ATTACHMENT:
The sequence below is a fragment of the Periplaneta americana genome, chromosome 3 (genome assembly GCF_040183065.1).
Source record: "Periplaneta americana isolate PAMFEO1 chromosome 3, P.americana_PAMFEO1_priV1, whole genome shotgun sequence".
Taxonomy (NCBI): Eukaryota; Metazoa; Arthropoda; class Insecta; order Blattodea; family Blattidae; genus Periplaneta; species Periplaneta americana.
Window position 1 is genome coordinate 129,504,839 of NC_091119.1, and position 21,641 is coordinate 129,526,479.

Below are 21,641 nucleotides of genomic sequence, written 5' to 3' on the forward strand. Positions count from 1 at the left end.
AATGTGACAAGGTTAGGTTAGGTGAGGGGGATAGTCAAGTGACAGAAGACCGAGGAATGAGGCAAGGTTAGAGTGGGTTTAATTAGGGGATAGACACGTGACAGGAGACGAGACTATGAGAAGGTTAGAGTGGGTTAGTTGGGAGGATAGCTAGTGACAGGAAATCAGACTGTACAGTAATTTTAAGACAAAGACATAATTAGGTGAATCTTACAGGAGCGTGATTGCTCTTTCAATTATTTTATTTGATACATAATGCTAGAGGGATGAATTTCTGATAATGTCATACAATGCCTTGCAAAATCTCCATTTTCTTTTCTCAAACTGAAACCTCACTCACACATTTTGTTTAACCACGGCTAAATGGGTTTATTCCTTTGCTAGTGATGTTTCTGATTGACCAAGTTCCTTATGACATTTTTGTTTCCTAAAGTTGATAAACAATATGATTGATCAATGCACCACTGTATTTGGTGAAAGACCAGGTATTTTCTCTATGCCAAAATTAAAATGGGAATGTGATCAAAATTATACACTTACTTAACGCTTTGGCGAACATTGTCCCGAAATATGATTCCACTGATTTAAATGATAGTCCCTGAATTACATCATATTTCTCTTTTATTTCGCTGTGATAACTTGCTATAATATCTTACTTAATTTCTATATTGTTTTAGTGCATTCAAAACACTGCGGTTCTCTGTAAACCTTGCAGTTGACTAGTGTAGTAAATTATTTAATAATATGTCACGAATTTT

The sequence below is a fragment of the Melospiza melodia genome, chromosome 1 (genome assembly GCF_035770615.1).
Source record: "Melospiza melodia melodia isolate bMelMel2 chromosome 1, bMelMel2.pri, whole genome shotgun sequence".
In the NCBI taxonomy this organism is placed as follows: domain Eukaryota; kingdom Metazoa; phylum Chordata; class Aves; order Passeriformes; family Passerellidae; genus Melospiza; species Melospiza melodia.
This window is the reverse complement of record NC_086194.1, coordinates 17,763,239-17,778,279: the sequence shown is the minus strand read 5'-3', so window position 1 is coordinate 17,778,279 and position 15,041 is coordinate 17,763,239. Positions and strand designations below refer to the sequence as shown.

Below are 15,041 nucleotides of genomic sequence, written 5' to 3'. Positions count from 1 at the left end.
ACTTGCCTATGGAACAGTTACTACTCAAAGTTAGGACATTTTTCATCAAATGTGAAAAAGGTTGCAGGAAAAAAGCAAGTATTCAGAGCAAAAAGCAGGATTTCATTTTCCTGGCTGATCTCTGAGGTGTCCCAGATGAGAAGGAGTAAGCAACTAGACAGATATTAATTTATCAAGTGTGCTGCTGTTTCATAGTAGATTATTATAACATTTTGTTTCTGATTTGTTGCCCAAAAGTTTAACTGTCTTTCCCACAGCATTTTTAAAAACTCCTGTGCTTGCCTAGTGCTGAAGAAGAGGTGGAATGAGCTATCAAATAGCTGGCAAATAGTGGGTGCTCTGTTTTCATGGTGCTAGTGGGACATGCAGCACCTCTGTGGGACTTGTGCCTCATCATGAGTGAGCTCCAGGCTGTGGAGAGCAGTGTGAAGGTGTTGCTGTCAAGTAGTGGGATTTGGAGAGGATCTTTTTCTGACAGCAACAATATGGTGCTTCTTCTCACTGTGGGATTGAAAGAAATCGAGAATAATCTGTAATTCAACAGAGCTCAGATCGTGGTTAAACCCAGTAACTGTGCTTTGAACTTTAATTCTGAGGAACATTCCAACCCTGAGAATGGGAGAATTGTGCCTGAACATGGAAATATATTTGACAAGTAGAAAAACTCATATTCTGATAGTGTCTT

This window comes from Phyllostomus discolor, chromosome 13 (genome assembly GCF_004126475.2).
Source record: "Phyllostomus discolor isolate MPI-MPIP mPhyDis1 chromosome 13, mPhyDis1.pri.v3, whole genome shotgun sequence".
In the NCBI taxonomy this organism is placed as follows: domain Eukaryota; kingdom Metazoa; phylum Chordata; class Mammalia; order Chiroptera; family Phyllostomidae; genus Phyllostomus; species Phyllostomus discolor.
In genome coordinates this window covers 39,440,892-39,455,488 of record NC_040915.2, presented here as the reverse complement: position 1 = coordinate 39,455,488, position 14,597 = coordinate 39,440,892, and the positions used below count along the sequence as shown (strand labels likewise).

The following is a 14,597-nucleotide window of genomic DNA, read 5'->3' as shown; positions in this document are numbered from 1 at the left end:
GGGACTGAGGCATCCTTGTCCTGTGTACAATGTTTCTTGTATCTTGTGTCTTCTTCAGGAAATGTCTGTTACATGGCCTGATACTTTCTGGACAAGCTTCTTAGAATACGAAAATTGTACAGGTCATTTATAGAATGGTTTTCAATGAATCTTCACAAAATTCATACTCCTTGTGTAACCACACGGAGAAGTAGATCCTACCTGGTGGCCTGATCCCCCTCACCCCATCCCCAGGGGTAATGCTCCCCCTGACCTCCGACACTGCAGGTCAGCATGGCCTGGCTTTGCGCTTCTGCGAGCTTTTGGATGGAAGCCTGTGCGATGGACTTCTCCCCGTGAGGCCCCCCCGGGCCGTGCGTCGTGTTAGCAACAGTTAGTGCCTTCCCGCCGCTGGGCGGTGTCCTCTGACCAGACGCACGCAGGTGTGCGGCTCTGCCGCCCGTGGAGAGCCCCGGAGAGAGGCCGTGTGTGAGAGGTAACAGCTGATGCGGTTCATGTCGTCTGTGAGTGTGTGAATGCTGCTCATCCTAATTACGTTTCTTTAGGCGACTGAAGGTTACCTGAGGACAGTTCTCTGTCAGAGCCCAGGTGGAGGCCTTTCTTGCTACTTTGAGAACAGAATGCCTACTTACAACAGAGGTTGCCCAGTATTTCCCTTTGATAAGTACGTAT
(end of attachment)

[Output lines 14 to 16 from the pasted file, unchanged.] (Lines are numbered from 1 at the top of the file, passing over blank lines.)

Source record: "Phyllostomus discolor isolate MPI-MPIP mPhyDis1 chromosome 13, mPhyDis1.pri.v3, whole genome shotgun sequence".
In the NCBI taxonomy this organism is placed as follows: domain Eukaryota; kingdom Metazoa; phylum Chordata; class Mammalia; order Chiroptera; family Phyllostomidae; genus Phyllostomus; species Phyllostomus discolor.
In genome coordinates this window covers 39,440,892-39,455,488 of record NC_040915.2, presented here as the reverse complement: position 1 = coordinate 39,455,488, position 14,597 = coordinate 39,440,892, and the positions used below count along the sequence as shown (strand labels likewise).